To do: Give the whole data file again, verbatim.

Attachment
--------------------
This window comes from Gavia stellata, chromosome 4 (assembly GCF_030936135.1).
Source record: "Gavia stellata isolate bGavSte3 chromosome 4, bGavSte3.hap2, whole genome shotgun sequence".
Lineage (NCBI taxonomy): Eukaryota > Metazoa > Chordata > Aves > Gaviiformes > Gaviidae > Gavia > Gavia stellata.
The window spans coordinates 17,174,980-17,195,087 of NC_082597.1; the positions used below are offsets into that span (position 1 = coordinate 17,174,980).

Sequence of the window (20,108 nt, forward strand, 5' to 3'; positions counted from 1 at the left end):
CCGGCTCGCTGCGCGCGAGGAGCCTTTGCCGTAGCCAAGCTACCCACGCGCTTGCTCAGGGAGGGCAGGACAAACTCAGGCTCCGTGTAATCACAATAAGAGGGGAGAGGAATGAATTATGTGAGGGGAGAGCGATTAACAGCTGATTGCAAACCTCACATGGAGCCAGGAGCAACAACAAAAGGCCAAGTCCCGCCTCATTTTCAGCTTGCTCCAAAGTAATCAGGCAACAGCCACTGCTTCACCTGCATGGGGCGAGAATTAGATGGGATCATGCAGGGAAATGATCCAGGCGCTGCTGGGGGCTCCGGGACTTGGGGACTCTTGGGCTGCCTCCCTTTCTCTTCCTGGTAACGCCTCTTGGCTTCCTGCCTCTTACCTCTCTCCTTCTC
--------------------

This window comes from Gavia stellata, chromosome 4 (assembly GCF_030936135.1).
Source record: "Gavia stellata isolate bGavSte3 chromosome 4, bGavSte3.hap2, whole genome shotgun sequence".
Lineage (NCBI taxonomy): Eukaryota > Metazoa > Chordata > Aves > Gaviiformes > Gaviidae > Gavia > Gavia stellata.
The window spans coordinates 17,174,980-17,195,087 of NC_082597.1; the positions used below are offsets into that span (position 1 = coordinate 17,174,980).

Sequence of the window (20,108 nt, forward strand, 5' to 3'; positions counted from 1 at the left end):
CCGGCTCGCTGCGCGCGAGGAGCCTTTGCCGTAGCCAAGCTACCCACGCGCTTGCTCAGGGAGGGCAGGACAAACTCAGGCTCCGTGTAATCACAATAAGAGGGGAGAGGAATGAATTATGTGAGGGGAGAGCGATTAACAGCTGATTGCAAACCTCACATGGAGCCAGGAGCAACAACAAAAGGCCAAGTCCCGCCTCATTTTCAGCTTGCTCCAAAGTAATCAGGCAACAGCCACTGCTTCACCTGCATGGGGCGAGAATTAGATGGGATCATGCAGGGAAATGATCCAGGCGCTGCTGGGGGCTCCGGGACTTGGGGACTCTTGGGCTGCCTCCCTTTCTCTTCCTGGTAACGCCTCTTGGCTTCCTGCCTCTTACCTCTCTCCTTCTC